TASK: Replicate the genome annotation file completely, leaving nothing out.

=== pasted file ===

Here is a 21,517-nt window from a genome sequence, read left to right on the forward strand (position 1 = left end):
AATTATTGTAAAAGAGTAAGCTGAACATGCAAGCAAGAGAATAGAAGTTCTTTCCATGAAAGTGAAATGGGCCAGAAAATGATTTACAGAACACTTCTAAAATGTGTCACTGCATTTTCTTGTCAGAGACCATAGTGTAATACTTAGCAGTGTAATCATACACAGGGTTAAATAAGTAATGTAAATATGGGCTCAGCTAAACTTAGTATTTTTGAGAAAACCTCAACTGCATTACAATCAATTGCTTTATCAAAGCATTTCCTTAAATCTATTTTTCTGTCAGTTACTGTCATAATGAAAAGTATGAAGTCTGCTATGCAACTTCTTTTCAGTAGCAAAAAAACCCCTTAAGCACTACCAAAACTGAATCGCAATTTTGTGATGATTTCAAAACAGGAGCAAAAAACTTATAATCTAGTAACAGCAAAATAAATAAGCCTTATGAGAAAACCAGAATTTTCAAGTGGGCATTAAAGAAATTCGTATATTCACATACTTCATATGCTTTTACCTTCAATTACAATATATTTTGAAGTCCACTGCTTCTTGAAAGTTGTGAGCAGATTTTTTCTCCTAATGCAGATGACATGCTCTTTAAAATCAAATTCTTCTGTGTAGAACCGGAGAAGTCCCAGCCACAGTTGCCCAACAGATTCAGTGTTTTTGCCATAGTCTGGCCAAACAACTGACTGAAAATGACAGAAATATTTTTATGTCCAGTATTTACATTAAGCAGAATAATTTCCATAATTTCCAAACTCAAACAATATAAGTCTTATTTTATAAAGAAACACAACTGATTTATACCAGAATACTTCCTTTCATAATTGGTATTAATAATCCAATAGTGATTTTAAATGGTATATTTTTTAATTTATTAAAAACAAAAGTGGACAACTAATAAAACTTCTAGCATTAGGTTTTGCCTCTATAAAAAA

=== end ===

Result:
Here is a 21,517-nt window from a genome sequence, read left to right on the forward strand (position 1 = left end):
AATTATTGTAAAAGAGTAAGCTGAACATGCAAGCAAGAGAATAGAAGTTCTTTCCATGAAAGTGAAATGGGCCAGAAAATGATTTACAGAACACTTCTAAAATGTGTCACTGCATTTTCTTGTCAGAGACCATAGTGTAATACTTAGCAGTGTAATCATACACAGGGTTAAATAAGTAATGTAAATATGGGCTCAGCTAAACTTAGTATTTTTGAGAAAACCTCAACTGCATTACAATCAATTGCTTTATCAAAGCATTTCCTTAAATCTATTTTTCTGTCAGTTACTGTCATAATGAAAAGTATGAAGTCTGCTATGCAACTTCTTTTCAGTAGCAAAAAAACCCCTTAAGCACTACCAAAACTGAATCGCAATTTTGTGATGATTTCAAAACAGGAGCAAAAAACTTATAATCTAGTAACAGCAAAATAAATAAGCCTTATGAGAAAACCAGAATTTTCAAGTGGGCATTAAAGAAATTCGTATATTCACATACTTCATATGCTTTTACCTTCAATTACAATATATTTTGAAGTCCACTGCTTCTTGAAAGTTGTGAGCAGATTTTTTCTCCTAATGCAGATGACATGCTCTTTAAAATCAAATTCTTCTGTGTAGAACCGGAGAAGTCCCAGCCACAGTTGCCCAACAGATTCAGTGTTTTTGCCATAGTCTGGCCAAACAACTGACTGAAAATGACAGAAATATTTTTATGTCCAGTATTTACATTAAGCAGAATAATTTCCATAATTTCCAAACTCAAACAATATAAGTCTTATTTTATAAAGAAACACAACTGATTTATACCAGAATACTTCCTTTCATAATTGGTATTAATAATCCAATAGTGATTTTAAATGGTATATTTTTTAATTTATTAAAAACAAAAGTGGACAACTAATAAAACTTCTAGCATTAGGTTTTGCCTCTATAAAAAA